We determined the spatial and temporal distribution of major plant nutrients, dissolved oxygen, chlorophyll-a and primary production, at three deep-water locations in Lake Tanganyika to infer patterns of water displacements and to interpret the impact of wind-generated changes in nutrients on the timing and magnitude of phytoplankton production.
In the southern end of the lake, the onset of cooler, windier conditions during May–September caused stratification weakening, tilting of isotherms and upwelling of dissolved inorganic nitrogen and soluble reactive phosphorus from nutrient-rich deeper waters. These factors coincided with an increase in chlorophyll-a concentrations but not with clear evidence of increased primary production. An internal seiche at that time seemed associated with similar but less pronounced events at the other stations after cessation of the winds.
We suggest that internal seiching can spread kinetic energy throughout the lake, triggering upward nutrient fluxes through mixing elsewhere. The response to water displacements in terms of nutrient supply to the epilimnion seems to be governed by differences in the strength of vertical temperature, and by nutrient and dissolved oxygen gradients. At the most northern station, these gradients were strongest and closest to each other and throughout the year primary production rates, phosphorus and chlorophyll-a concentrations in the euphotic zone appeared generally higher than at the other stations, probably also because of increased nutrient input from the Rusizi River.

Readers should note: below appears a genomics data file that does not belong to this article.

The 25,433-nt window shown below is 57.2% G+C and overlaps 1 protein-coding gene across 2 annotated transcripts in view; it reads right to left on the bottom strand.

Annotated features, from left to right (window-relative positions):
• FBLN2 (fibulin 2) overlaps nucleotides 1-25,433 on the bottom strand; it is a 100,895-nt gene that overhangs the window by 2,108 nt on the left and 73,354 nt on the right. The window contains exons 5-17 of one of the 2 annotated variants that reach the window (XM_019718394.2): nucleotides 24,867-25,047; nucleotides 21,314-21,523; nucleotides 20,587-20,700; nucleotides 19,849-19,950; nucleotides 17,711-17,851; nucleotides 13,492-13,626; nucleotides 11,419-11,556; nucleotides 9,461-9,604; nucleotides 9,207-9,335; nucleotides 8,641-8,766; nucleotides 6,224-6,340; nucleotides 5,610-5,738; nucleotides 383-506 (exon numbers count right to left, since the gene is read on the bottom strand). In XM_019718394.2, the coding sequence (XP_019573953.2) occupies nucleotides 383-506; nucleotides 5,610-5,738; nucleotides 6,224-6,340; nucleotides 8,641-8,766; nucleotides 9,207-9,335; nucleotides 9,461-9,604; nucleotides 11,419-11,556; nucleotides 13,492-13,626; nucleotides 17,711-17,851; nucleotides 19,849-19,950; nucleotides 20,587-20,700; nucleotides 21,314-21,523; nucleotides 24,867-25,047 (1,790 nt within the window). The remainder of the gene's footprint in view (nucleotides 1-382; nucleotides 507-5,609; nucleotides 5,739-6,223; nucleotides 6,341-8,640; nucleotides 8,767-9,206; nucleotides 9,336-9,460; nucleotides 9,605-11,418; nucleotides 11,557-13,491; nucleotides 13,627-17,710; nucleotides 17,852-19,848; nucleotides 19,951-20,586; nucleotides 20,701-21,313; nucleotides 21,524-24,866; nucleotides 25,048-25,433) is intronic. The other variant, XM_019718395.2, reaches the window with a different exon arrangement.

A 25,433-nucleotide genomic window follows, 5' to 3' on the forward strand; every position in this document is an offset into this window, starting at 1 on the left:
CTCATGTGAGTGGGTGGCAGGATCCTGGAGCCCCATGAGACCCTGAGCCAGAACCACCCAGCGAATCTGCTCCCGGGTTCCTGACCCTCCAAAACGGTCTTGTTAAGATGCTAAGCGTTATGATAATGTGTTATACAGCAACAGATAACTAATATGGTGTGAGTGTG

We emphasise that the intra- and interannual differences between the strength of lake stratification and wind regime are of major importance in determining the extent of upwelling events upwind as well as internal seiching strength and duration. That consequently affects the extent of internal nutrient loading throughout the lake and ultimately plays an important role in the lake trophic status.